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HARDRICK v. AIRWAY FREIGHT SYSTEMS

August 25, 1999

FRANK HARDRICK, FRANCOIS D. SEETS, ANDRES M. SMITH AND WILLIAM SHANNON, PLAINTIFFS,
v.
AIRWAY FREIGHT SYSTEMS, INC., DEFENDANT.



The opinion of the court was delivered by: Levin, United States Magistrate Judge.

  MEMORANDUM OPINION AND ORDER

At issue before the court are Plaintiffs', Frank Hardrick ("Hardrick"), Francois D. Seets ("Seets"), Andres M. Smith ("Smith") and William Shannon ("Shannon") (hereinafter known collectively as "Plaintiffs"), Motion for Summary Judgment and Defendant's, Airway Freight Systems, Inc. ("Airway"), Cross-Motion for Summary Judgment. For the reasons set forth below, Plaintiffs' motion is granted and Defendant's motion is denied.

FACTUAL BACKGROUND

This is an action pursuant to the Fair Labor Standards Act ("FLSA"), 29 U.S.C. § 201, et seq. Defendant is an employer within the meaning of the FLSA § 3(d), 29 U.S.C. § 203(d) and an enterprise engaged in commerce within the meaning of FLSA § 3(s)(1)(A), 29 U.S.C. § 203(s)(1)(A). At all times material, Airway's operations have been covered by the minimum wage and overtime provisions of the FLSA. (Pl.12(M), ¶ 2; Def. 12(M), ¶ 2.)*fn1

Plaintiffs are former employees of Airway, all of whom were paid on an hourly rate. During the course of their employment, there were numerous workweeks during which Plaintiffs worked for Defendant in excess of forty hours. (Pl.12(M), ¶ 12.) Plaintiffs were compensated at their regular hourly rate of pay for all hours they worked over forty in such workweeks. (Pl.12(M), ¶ 15; Def. 12(M), ¶¶ 15, 22, 28, 31.)

Airway, through its president Ken Campbell ("Campbell"), informed Plaintiff Hardrick, who in turn informed the other Plaintiffs, that overtime (more than forty hours in one workweek) was not required in order to complete their duties and that no "overtime" would be paid. (Pl.12(M), ¶ 13.) In other words, in Airway's view, Plaintiffs' duties were such that they could have been completed during a regular forty-hour workweek. Campbell further informed Plaintiffs that if they wished to work overtime, they could do so with the understanding that they would only be paid at a rate equal to their regular hourly rate. (Pl.12(M), ¶ 14.) The basis for Defendant's policy of paying Plaintiffs their regular hourly rate of pay for hours worked over forty is that it did not require overtime and allowed overtime only if employees agreed to receive their regular hourly rate for such hours worked. (Pl.12(M), ¶ 17.)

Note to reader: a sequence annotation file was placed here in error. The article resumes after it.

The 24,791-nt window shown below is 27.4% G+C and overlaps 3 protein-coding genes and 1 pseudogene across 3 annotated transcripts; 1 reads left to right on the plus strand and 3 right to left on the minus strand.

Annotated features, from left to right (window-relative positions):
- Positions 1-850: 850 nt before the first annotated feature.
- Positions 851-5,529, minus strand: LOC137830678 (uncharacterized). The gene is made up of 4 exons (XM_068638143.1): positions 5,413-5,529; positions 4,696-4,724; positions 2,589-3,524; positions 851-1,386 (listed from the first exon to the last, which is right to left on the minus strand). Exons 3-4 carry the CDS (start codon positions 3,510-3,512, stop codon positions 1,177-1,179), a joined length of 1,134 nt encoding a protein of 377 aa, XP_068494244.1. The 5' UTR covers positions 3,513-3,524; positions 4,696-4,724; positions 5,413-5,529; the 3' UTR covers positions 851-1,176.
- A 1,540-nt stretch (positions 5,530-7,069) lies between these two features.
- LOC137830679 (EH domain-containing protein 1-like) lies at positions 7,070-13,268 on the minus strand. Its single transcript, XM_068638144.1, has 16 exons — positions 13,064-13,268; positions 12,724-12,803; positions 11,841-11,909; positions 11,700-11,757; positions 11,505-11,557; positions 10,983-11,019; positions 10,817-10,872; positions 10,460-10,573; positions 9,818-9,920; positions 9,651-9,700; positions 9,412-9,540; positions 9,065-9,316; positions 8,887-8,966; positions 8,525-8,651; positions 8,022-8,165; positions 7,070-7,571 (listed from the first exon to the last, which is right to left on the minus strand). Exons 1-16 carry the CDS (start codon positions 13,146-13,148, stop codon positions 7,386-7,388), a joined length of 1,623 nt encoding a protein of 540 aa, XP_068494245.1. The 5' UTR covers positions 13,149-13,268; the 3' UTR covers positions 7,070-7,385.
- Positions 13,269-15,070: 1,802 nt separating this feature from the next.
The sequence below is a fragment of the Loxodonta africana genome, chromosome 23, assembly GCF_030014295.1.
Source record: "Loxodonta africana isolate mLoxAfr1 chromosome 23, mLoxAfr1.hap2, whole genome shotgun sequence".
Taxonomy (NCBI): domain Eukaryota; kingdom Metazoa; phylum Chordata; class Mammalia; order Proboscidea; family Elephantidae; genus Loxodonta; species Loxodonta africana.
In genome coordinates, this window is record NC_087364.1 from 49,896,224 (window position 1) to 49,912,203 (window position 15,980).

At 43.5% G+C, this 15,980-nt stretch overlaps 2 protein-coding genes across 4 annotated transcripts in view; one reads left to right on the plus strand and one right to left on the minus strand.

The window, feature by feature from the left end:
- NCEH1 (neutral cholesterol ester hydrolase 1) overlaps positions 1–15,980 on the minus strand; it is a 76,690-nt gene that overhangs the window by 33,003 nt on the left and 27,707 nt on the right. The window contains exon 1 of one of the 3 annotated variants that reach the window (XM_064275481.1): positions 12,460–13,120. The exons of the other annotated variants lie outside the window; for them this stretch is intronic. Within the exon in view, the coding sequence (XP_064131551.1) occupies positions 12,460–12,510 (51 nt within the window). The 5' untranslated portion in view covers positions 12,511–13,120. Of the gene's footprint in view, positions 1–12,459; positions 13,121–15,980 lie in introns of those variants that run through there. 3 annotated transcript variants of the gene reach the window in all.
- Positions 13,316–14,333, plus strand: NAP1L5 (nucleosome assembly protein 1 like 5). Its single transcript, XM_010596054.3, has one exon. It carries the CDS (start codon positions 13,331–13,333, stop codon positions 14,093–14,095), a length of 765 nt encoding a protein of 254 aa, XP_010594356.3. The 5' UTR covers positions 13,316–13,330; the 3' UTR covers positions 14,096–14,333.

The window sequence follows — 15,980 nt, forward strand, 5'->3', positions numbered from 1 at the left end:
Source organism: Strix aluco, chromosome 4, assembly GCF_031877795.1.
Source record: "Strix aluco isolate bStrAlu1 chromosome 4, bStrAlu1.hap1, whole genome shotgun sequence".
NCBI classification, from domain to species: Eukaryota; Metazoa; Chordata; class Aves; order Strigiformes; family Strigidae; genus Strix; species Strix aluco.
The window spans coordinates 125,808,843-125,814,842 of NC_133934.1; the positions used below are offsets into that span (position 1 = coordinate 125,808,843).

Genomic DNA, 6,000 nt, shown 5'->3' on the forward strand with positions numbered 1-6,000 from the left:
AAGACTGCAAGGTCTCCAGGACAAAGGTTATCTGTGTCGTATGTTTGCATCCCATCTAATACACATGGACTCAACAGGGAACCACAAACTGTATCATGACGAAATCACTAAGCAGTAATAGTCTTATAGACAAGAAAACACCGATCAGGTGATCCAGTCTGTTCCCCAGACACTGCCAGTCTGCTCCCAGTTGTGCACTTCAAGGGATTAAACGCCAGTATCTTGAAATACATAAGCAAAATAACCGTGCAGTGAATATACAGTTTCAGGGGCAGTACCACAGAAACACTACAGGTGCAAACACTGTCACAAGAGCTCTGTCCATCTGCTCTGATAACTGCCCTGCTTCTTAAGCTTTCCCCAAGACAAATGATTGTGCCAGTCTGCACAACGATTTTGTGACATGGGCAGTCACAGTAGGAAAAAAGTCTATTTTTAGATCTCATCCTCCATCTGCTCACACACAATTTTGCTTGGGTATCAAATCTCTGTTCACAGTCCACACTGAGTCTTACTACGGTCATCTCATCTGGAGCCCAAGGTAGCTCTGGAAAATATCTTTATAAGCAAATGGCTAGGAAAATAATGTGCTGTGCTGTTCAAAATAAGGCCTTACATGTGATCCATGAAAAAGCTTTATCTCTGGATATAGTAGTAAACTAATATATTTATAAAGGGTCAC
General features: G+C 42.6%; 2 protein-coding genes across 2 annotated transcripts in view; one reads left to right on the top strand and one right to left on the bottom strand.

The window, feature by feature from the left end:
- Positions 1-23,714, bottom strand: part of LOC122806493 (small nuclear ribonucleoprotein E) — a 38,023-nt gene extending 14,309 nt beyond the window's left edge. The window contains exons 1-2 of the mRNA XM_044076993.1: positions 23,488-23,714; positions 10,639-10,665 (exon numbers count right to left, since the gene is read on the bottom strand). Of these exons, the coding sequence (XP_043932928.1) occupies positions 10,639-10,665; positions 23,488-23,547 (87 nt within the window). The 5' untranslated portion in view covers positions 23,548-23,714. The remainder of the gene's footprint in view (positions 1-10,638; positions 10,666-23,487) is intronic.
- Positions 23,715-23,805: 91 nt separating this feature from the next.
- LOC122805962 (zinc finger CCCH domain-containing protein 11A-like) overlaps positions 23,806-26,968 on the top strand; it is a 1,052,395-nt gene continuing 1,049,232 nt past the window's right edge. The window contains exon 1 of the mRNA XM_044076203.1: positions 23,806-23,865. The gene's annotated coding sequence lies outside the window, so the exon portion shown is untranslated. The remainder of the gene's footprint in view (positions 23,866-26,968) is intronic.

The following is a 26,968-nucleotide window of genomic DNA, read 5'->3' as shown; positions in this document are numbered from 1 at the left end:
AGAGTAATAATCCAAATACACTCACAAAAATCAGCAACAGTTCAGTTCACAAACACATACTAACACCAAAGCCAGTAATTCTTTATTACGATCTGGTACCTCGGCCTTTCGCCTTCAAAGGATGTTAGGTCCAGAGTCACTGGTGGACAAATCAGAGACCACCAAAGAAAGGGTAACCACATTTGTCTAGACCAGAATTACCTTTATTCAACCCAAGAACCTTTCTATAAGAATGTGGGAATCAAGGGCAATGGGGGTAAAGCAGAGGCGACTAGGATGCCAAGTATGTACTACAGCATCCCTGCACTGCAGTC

Airway did not do any investigation as to whether its policy relating to payment for overtime hours was legal under the provisions of the FLSA. (Pl.12(M), ¶ 19.) Campbell did not consult with an attorney to determine if such an agreement between the employees and himself, whereby the employees would earn their regular rate of pay for hours worked in excess of forty, was legal. (Pl.12(M), ¶ 21.)

Hardrick worked a total of 1535.75 overtime hours during the course of his employment. Seets worked a total of 25.5 overtime hours during his employment. Smith worked 23.5 overtime hours during his employment. Shannon worked a total of 375.75 overtime hours during the course of his employment.

ANALYSIS

I. STANDARD OF REVIEW

Summary judgment is appropriate where "the pleadings, depositions, answers to interrogatories, and admissions on file, together with the affidavits, if any, show that there is no genuine issue as to any material fact and that the moving party is entitled to judgment as a matter of law." Fed.R.Civ.P. 56(c). See also Celotex Corp. v. Catrett, 477 U.S. 317, 322, 106 S.Ct. 2548, 91 L.Ed.2d 265 (1986). Once the moving party has produced evidence to show that it is entitled to summary judgment, the party seeking to avoid such judgment must affirmatively demonstrate that a genuine issue of material fact remains for trial. LINC Fin. Corp. v. Onwuteaka, 129 F.3d 917, 920 (7th Cir. 1997).

In deciding a motion for summary judgment, a court must "review the record in the light most favorable to the nonmoving party and to draw all reasonable inferences in that party's favor." Vanasco v. National-Louis Univ., 137 F.3d 962, 964 (7th Cir. 1998). See also Anderson v. Liberty Lobby, Inc., 477 U.S. 242, 255, 106 S.Ct. 2505, 91 L.Ed.2d 202 (1986). Nevertheless, the nonmovant may not rest upon mere allegations but "must set forth specific facts showing that there is a genuine issue for trial." Fed.R.Civ.P. 56(e). See also LINC, 129 F.3d at 920. A genuine issue of material fact is not shown by the mere existence of "some alleged factual dispute between the parties," Anderson, 477 U.S. at 247, 106 S.Ct. 2505, or by "some metaphysical doubt as to the material facts," Matsushita Elec. Indus. Co. v. Zenith Radio Corp., 475 U.S. 574, 586, 106 S.Ct. 1348, 89 L.Ed.2d 538 (1986). Rather, a genuine issue of material fact exists only if "a fair-minded jury could return a verdict for the [nonmoving party] on the evidence presented." Anderson, 477 U.S. at 252, 106 S.Ct. 2505.

  II. THE FAIR LABOR STANDARDS ACT DOES NOT PERMIT THE AGREEMENT
      BETWEEN PLAINTIFFS AND DEFENDANT.

Plaintiffs contend that the United States Supreme Court has consistently held that FLSA rights cannot be waived and that "[t]he duty to pay overtime in conformity with the FLSA is a reflection of Congressional policy by which employees are protected in spite of agreements and/or other actions that would normally be a defense ...


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